Women at higher risk for heart attack misdiagnosis

Deborah Jervis says her symptoms began at church.

“It was like somebody took a rock or something and just punched me in the middle of my chest,” she recalled.

She chalked it up to acid reflux and went home. Then the pain came back. It was so bad, she couldn’t call for help.

“It paralyzed me, took my breath away. I think I went in and out a couple of times. I managed to get the phone in my hands but I couldn't dial 911,” she said.

At 52, Jervis had a heart attack, but it wasn't diagnosed until a day after she got to the hospital. That's because her heart had no blockages and her EKG was normal.

It may sound puzzling but cardiologist Dr. Charles Lambert said, regardless of the test results, chest pains are a warning sign.

“Women with normal coronaries who come to their cardiologist, they have chest pains or similar symptoms and they are told that they are all normal, are not normal,” said Lambert.  

Lambert is the medical director of the Pepin Heart Institute at AdventHealth Tampa. He says the heart tests may be normal because women are more likely than men to have spasms in their heart arteries, creating temporary blockages that may reverse before studies, like heart catheterizations, are done.

So unlike Jervis, many women don't get diagnosed at all. That puts them at risk of something worse.

“They have a hugely increased risk of having a cardiac event, such as heart attacks, death, stroke, and other major adverse cardiac events,” he explained.

To try and reduce the risk, AdventHealth Tampa is participating in a clinical trial called WARRIOR, or Women's IschemiA TRial to Reduce Events In Non-ObstRuctive CAD.

Researchers across Florida hope to identify more women like Jervis to figure out the best way to treat them.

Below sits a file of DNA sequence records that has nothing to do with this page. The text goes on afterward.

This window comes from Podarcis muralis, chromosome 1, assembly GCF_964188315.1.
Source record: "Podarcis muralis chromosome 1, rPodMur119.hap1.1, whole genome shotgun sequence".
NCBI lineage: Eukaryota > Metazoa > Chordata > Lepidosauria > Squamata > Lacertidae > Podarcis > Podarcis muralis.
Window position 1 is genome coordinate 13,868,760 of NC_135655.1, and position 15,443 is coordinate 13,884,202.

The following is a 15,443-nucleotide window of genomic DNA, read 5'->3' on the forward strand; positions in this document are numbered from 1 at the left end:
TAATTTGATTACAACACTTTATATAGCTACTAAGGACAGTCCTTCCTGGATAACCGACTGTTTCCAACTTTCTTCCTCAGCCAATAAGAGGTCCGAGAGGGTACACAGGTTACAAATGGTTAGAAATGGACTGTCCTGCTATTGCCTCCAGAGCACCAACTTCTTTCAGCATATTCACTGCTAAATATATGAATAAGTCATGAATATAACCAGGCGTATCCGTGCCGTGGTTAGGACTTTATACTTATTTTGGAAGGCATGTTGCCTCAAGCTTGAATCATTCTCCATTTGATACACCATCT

“Part of this study is to see if these therapies work in these women. Which we all think that they will,” he says.

Jervis joined the clinical trial and is getting help.

“And if being a part of this study can save a life, not just my life, but somebody else, I’m cool with that,” she said.

She's also eating healthier, exercising, and is taking medication. It's giving her a new perspective on life.

“I am so fortunate. It changed not only my life but it changed my family's life because sometimes you could take for granted what you have,” she explained.  

Jervis hopes by speaking out, other women will resist the temptation to get checked and be proactive.

“It's going to sound weird but I’m glad what happened to me happened to me because it woke me up,” she said.

Now she hopes her experience will awaken other women, too.  

The WARRIOR clinical trial is open to women 40 years old and older who have had symptoms like chest pain and shortness of breath, but no artery blockages.

Multiple sites across Florida are now recruiting  Visit https://clinicaltrials.gov/ct2/show/NCT03417388 for more information.

If you’d like to join the trial at AdventHealth Tampa, call (813) 610-8110 to find out if you qualify.